Banco Santander opens Europe's bank reporting season with a 4 percent rise in its 2016 net profit, as improved results in Brazil helped offset a weak performance in Britain. Ivor Bennett looks at whether the positive trend is likely to continue across Europe.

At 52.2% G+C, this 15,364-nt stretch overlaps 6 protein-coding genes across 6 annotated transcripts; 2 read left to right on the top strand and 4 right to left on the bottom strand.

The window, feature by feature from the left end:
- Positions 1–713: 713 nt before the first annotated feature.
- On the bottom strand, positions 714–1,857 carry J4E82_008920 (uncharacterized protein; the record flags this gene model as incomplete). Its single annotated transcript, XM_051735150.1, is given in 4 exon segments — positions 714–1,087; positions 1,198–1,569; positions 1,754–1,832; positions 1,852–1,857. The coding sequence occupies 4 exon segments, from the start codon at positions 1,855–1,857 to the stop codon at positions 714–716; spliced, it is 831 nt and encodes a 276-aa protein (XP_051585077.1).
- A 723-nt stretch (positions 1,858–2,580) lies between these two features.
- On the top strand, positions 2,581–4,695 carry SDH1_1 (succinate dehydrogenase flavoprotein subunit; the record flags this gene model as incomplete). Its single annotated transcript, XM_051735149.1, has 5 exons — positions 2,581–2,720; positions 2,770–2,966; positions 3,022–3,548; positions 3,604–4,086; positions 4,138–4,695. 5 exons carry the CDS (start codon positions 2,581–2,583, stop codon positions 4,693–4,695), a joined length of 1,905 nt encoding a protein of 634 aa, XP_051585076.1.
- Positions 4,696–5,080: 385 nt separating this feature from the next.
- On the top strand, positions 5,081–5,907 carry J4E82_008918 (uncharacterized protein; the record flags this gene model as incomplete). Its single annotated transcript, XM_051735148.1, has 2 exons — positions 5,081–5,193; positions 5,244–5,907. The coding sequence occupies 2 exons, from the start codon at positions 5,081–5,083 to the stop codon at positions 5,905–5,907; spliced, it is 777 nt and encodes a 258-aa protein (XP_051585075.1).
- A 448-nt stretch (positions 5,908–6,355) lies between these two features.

There aren't many bright spots in Europe's banking sector at the moment. But Santander seems to be one of them. The Spanish lender reporting a 4 percent rise in net profit last year to 6.2 billion euros. Without currency fluctuations, it would've been more. SOUNDBITE (English) PETER DIXON, GLOBAL FINANCIAL ECONOMIST, COMMERZBANK, SAYING: "Altogether the business looks in reasonably robust shape but unfortunately two of its largest markets are suffering significant domestic problems which have hampered the overall results." One of them is the UK. The drop in sterling hit profits there by 15 percent. And if Mexico's peso hadn't sunk, earnings there would've been 17 percent higher. The growth was down to its largest market - Brazil - where net profits rose for a 4th straight quarter. The bank's shares hit a 17-month high on the results, despite the sector as a whole bracing for lows. SOUNDBITE (English) PETER DIXON, GLOBAL FINANCIAL ECONOMIST, COMMERZBANK, SAYING: "The problems that quantitative easing is posing for the banking system is certainly an issue there, which is hampering profitability. We've got the regulation problems whether they're international or local, then Brexit is another potential problem." But Brexit wasn't the only bombshell of 2016. The other could impact too, if American banks see deregulation. SOUNDBITE (English) PETER DIXON, GLOBAL FINANCIAL ECONOMIST, COMMERZBANK, SAYING: "It's further going to raise the competitive pressures on European banks which clearly seem to be lagging behind their US counterparts in recovering from the problems that hit them almost 10 years ago." In key markets at least, Santander's boss says business will be stronger in 2017. But she also warned of a volatile year ahead.